Plaintiff provides copies of his correspondences with Lt. Mitkal, Skahill, and Superintendent Weis in support of his allegations of differing responses to his request of his property and of a policy of the CPD to cover-up the actions of others to allow property to be stolen. While Lt. Mitkal and Skahill provided inconsistent responses to Plaintiff's inquiries regarding the status of his property, Superintendent Weis did not directly respond to Plaintiff's letters and the letters to Weis did not inform him of any specific problem with the return of the property until Plaintiff informed him that he was filing suit because his property had not been returned. Thus, as to Superintendent Weis, there are no allegations of Superintendent Weis's personal involvement in the alleged constitutional violations. Further, he is not liable under a theory of respondeat superior. Accordingly, Superintendent Weis is dismissed from this action.


Based on the above, Defendants' motion to dismiss is granted in part and denied in part.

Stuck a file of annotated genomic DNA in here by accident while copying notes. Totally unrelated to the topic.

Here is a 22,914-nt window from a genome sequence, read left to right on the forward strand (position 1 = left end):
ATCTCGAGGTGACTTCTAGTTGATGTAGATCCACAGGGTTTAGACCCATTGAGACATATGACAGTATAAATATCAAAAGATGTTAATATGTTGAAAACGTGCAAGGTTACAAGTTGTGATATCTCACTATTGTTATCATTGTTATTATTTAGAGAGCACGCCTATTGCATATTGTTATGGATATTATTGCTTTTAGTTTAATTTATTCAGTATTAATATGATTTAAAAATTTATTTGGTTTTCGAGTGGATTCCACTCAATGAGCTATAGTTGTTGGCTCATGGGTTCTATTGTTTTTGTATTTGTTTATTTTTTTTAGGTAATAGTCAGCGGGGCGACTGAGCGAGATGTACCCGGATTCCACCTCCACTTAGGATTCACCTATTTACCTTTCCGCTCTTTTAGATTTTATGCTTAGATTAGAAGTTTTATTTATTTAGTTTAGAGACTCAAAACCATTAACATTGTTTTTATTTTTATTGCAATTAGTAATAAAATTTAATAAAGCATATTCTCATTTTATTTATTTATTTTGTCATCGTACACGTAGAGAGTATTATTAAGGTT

Plaintiff's substantive due process claim (if he is in fact bringing such a claim) is dismissed. The official capacity claims against the individual Defendants are dismissed as redundant. Superintendent Weiss is dismissed from this action. Plaintiff's procedural due process and equal protection claims remain pending against Defendants Lt. Mitkal and Skahill and the City of Chicago. Defendants' answers are to be filed within 21 days of this order. The matter is referred to Magistrate Judge Ashman for purposes of all discovery motions, all discovery disputes and settlement.

David H. Coar United States District Court Judge